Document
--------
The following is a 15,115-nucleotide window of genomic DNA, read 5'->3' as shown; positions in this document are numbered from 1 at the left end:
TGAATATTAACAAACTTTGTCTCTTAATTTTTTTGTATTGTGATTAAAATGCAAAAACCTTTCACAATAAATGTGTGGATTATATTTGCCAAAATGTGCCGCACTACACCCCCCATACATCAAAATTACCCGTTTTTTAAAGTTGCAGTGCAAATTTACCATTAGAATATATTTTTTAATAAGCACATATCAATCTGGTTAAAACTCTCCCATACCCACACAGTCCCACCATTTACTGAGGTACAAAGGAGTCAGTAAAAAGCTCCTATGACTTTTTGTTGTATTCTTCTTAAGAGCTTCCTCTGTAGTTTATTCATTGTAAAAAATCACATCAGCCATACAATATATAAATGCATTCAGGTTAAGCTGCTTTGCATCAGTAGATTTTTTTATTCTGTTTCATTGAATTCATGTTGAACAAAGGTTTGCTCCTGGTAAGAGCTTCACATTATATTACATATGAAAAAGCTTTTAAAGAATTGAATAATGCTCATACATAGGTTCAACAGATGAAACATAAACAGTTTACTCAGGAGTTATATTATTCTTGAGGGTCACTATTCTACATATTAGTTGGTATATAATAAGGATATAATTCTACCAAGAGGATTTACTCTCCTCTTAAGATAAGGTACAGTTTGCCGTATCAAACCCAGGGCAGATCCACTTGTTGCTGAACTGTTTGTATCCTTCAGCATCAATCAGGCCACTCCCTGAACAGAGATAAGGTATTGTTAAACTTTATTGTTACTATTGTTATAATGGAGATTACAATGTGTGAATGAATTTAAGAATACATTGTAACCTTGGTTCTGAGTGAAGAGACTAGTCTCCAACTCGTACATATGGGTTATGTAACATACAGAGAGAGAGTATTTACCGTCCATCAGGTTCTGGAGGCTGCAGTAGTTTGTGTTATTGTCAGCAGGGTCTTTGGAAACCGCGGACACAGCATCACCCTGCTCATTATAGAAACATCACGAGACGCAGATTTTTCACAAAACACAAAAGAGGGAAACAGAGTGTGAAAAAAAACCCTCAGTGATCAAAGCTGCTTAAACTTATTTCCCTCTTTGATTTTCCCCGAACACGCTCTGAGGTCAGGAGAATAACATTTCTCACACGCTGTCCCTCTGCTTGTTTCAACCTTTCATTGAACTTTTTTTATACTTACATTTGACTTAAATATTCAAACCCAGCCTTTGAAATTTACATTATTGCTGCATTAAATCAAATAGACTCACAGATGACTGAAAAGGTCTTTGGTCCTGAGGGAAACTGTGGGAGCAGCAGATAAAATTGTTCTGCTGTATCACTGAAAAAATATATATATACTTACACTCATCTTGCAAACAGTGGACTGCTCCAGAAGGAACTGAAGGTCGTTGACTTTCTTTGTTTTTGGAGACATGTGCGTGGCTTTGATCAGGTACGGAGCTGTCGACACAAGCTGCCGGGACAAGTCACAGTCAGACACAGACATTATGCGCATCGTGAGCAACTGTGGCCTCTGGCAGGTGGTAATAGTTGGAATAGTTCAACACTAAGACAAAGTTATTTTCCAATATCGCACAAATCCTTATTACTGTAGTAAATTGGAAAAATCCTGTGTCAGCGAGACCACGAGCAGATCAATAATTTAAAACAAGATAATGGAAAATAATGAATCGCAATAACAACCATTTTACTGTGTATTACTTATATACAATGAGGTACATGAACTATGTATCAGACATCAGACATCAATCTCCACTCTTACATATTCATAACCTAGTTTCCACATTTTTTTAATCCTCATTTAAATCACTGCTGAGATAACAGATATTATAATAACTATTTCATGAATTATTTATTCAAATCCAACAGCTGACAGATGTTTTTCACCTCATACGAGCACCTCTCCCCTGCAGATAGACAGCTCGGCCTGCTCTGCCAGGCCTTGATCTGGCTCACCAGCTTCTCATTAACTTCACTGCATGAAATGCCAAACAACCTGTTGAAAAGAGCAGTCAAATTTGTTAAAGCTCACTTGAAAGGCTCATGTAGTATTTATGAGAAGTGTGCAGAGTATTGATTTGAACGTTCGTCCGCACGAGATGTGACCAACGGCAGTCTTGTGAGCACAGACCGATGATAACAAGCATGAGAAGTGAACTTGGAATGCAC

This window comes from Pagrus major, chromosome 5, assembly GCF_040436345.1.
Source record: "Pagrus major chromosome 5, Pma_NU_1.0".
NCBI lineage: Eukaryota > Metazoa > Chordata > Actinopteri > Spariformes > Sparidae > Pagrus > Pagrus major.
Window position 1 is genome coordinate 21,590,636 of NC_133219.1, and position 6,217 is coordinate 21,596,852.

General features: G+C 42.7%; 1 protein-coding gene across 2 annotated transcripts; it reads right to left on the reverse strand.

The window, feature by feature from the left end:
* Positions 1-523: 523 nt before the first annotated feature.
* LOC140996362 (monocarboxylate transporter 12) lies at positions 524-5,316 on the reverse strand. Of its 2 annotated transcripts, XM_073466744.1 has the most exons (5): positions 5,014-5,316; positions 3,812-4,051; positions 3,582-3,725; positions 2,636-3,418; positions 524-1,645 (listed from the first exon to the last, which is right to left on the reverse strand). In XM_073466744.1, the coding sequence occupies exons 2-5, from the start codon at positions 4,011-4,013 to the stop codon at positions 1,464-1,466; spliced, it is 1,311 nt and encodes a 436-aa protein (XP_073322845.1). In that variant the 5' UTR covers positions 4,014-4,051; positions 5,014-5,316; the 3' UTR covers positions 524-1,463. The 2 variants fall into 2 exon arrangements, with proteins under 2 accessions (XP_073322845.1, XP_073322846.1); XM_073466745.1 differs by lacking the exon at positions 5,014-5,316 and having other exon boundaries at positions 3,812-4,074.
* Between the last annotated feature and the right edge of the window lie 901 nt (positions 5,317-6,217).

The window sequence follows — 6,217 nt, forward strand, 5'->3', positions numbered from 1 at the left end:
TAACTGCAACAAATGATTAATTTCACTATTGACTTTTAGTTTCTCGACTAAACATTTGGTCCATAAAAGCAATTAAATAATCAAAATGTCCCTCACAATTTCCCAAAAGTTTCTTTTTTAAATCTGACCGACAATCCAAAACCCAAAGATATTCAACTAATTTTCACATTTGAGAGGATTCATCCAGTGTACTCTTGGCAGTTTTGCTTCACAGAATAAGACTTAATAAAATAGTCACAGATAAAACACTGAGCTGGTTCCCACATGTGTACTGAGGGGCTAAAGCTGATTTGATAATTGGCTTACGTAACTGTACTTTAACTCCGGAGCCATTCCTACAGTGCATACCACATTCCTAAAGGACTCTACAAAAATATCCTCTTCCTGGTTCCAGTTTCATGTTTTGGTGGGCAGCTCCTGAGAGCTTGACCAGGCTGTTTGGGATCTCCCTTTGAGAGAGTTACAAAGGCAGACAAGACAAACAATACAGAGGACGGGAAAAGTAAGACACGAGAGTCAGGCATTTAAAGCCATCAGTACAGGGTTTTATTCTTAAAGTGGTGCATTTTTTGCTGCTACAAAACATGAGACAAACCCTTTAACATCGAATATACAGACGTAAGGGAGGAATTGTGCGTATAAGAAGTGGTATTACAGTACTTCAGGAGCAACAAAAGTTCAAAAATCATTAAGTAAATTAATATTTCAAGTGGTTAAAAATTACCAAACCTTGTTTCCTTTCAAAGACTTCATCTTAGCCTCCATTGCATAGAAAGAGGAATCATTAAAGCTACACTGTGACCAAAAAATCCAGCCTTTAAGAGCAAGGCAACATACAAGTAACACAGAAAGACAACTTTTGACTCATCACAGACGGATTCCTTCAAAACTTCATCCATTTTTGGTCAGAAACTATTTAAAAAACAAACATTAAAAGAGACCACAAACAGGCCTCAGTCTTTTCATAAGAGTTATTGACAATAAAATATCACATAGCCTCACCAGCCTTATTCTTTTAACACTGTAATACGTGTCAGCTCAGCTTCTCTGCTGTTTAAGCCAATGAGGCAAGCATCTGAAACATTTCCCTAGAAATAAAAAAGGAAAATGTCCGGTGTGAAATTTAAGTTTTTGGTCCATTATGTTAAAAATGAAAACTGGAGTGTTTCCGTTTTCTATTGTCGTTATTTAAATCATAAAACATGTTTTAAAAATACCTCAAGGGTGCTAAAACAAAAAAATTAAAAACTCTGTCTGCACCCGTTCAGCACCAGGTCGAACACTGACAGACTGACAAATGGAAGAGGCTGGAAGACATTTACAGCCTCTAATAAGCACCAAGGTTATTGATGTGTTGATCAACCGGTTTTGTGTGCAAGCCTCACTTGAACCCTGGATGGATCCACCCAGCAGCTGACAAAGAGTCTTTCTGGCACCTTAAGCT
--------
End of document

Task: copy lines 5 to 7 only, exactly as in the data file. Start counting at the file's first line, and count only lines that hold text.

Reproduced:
NCBI lineage: Eukaryota > Metazoa > Chordata > Actinopteri > Spariformes > Sparidae > Pagrus > Pagrus major.
Window position 1 is genome coordinate 21,590,636 of NC_133219.1, and position 6,217 is coordinate 21,596,852.

General features: G+C 42.7%; 1 protein-coding gene across 2 annotated transcripts; it reads right to left on the reverse strand.